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Pittsburgh Hotels Co. v. Commissioner of Internal Revenue

September 11, 1930


Petition for Review from the United States Board of Tax Appeals.

Author: Davis

Before BUFFINGTON and DAVIS, Circuit Judges, and JOHNSON, District Judge.

DAVIS, Circuit Judge.

The petitioner filed a consolidated income and profits tax return which included the income of its subsidiaries, among which was the William Penn Hotel Company, which operated the William Penn Hotel in Pittsburgh, Pa. In the returns, the petitioner claimed 3 1/2 per cent. depreciation for "exhaustion, wear and tear," but the Commissioner on a reaudit allowed only 2 per cent., and the petitioner appealed to this court.

The parts of the building on which the 3 1/2 per cent. rate of depreciation is claimed consists of the foundations, framework, walls, roof, floors, trimming, inside stairways of steel and reinforced concrete, and other fixtures. Depreciation has been allowed at a higher rate on plumbing fixtures, heating and ventilating systems, electric wiring, elevators, lighting fixtures, tile floors, and elevator machinery, and there is no controversy here as to the rate on them.

The William Penn Hotel has nineteen stories above the ground and three stories below. It is 265 feet in height. That part of the building on which 3 1/2 per cent. depreciation is claimed, and constitutes the controversy here, costs $2,378,822.09.

The determination by the Commissioner of 2 per cent. depreciation is prima facie correct and must stand unless overcome by substantial evidence. The Board said that:

"The Commissioner introduced two witnesses who testified in his behalf before the Court of Claims and in substance stated the allowance customarily made by the Commissioner for depreciation of buildings of the character and construction of the William Penn Hotel building is 2 per cent. per annum. The testimony of these witnesses adds no weight to the prima facie correctness of the Commissioner's determination."

This left the case standing on the presumption of correctness of the determination by the Commissioner, for the two witnesses who testified for him are clerks in his office, never saw the property, and all their depositions amounted to was to state that the general policy of the Department on property of this general class was to allow a 2 per cent. annual depreciation. In other words, according to their testimony, in making allowance for depreciation, the Commissioner does not consider the circumstances surrounding the property and the particular facts affecting depreciation in any individual property. It is a well-known fact that in the same locality property which is not used with due care, not kept well painted, and in good repair generally, will depreciate much more rapidly than property which has been well kept. Property in one locality depreciates more rapidly than in another locality. Depreciation is a fact which in any particular case must be determined from the testimony of competent witnesses who know the facts upon which a just conclusion must be predicated. The Bureau of Internal Revenue published a bulletin of instructions for its agents which was in force at the time the taxes in question were determined, entitled, "Bulletin F -- Income Tax -- Depreciation and Obsolescence -- Revenue Act of 1918." On page 26 of that bulletin the following instruction is given:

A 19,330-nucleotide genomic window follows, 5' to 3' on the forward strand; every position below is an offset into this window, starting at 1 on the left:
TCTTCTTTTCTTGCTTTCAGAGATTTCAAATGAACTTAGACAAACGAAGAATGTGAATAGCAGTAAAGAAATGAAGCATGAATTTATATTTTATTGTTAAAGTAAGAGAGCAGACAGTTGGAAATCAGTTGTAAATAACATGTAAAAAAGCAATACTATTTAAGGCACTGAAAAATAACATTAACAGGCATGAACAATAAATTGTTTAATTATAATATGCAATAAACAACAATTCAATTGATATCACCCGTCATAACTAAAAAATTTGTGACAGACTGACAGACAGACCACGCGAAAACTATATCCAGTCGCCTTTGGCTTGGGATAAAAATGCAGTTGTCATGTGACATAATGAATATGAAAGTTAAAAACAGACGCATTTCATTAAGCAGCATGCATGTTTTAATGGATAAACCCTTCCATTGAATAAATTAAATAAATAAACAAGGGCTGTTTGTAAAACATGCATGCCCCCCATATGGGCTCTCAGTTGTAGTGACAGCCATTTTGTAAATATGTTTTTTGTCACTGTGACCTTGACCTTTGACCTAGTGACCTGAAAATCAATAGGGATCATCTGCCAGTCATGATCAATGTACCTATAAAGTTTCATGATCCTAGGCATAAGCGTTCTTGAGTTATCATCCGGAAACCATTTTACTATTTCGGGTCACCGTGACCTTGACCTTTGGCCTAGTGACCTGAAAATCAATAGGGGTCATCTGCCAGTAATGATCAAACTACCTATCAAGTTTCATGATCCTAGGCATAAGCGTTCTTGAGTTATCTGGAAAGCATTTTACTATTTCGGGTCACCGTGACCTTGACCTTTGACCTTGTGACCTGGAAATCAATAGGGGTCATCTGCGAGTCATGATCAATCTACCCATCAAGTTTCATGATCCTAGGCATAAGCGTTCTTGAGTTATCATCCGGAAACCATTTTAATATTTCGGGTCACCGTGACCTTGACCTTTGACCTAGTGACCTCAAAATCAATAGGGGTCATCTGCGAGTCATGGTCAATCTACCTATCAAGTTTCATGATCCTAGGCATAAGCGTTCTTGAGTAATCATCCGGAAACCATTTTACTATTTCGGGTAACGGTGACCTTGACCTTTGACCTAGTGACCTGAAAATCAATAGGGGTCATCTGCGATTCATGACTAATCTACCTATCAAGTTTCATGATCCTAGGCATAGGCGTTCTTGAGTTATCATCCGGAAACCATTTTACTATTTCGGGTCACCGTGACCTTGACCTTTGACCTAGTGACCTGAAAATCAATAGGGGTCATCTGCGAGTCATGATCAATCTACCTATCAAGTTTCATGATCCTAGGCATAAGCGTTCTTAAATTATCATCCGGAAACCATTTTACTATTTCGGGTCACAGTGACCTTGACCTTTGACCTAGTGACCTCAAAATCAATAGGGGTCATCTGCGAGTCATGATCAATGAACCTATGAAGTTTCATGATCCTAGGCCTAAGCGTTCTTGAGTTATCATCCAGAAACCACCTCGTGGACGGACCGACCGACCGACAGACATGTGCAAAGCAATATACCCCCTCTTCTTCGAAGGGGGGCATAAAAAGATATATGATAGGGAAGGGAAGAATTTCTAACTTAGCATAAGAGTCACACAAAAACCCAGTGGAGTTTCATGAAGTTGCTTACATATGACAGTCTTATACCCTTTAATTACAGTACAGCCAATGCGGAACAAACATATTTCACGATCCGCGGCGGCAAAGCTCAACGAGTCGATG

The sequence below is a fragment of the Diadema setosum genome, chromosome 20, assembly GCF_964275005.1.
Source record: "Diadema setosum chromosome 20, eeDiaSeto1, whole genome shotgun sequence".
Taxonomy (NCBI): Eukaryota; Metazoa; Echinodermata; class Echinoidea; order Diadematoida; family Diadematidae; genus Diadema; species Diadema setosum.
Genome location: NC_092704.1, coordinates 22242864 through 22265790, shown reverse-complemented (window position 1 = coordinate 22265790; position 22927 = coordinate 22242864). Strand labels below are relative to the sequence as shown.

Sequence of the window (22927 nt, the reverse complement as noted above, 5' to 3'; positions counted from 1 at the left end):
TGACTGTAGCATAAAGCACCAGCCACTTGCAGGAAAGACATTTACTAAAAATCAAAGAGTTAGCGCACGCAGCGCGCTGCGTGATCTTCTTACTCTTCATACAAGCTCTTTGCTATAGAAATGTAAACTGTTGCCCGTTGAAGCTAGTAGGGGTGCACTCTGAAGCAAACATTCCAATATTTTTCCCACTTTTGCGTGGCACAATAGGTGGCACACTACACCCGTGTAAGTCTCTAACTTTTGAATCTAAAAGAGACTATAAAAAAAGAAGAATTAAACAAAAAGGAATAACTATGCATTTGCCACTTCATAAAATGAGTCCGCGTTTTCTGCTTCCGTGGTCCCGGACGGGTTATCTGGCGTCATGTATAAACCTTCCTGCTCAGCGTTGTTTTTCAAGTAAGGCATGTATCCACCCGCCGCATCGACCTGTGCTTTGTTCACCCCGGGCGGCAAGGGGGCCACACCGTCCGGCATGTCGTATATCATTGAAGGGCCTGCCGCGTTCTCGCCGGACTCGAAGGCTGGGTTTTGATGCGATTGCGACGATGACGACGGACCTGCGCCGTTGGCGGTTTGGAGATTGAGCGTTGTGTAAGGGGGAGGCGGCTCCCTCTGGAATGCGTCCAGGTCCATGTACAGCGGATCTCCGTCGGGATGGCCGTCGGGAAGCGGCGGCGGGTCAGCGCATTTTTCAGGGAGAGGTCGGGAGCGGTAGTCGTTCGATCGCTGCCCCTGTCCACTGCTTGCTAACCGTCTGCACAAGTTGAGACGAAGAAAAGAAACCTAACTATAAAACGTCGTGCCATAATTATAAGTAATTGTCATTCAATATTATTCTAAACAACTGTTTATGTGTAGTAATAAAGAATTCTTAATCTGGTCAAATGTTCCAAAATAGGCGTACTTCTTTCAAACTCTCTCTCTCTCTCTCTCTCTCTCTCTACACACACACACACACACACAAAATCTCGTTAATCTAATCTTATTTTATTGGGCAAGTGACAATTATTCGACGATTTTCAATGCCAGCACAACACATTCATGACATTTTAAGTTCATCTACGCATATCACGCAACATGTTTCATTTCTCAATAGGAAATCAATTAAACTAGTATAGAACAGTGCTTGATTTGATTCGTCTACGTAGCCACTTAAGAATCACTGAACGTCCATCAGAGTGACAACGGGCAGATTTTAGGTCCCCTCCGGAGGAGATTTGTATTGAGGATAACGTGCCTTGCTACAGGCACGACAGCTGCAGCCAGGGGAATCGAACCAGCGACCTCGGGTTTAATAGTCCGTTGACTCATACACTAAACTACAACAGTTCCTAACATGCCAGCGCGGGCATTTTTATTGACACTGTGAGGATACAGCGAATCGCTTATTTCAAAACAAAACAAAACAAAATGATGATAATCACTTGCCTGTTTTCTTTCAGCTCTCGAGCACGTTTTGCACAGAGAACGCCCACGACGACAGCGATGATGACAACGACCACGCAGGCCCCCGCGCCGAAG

"It is considered impracticable to prescribe fixed, definite rates of depreciation which would be allowable for all property of a given class or character. The rate at which property depreciates necessarily depends upon its character, locality, purpose for which used, and the conditions under which it is used. * * * The taxpayer should in all cases determine as accurately as possible according to his judgment and experience the rate at which his property depreciates. The rate used will, however, be subject to the approval of the Commissioner."

In the Revenue Acts of 1918 and 1921, in computing the net income of corporations subject to the tax, there shall be allowed as deductions: "A reasonable allowance for the exhaustion, wear and tear of property used in the trade or business, including a reasonable allowance for obsolescence." Section 214(a) (8), 40 Stat. 1067, 42 Stat. 240.

Neither the Revenue Acts nor the Regulations define what is a "reasonable" allowance for depreciation. Each case depends upon its own facts. This principle of determining depreciation was declared by the Board of Tax Appeals in the case of Appeal of Eagle Dye Works, 1 B.T.A. 638, where the Board said:

"The probable useful life of the building and the amount of depreciation which should be allowed thereon must be determined from facts and circumstances, the materials of which the building is constructed, and the ...

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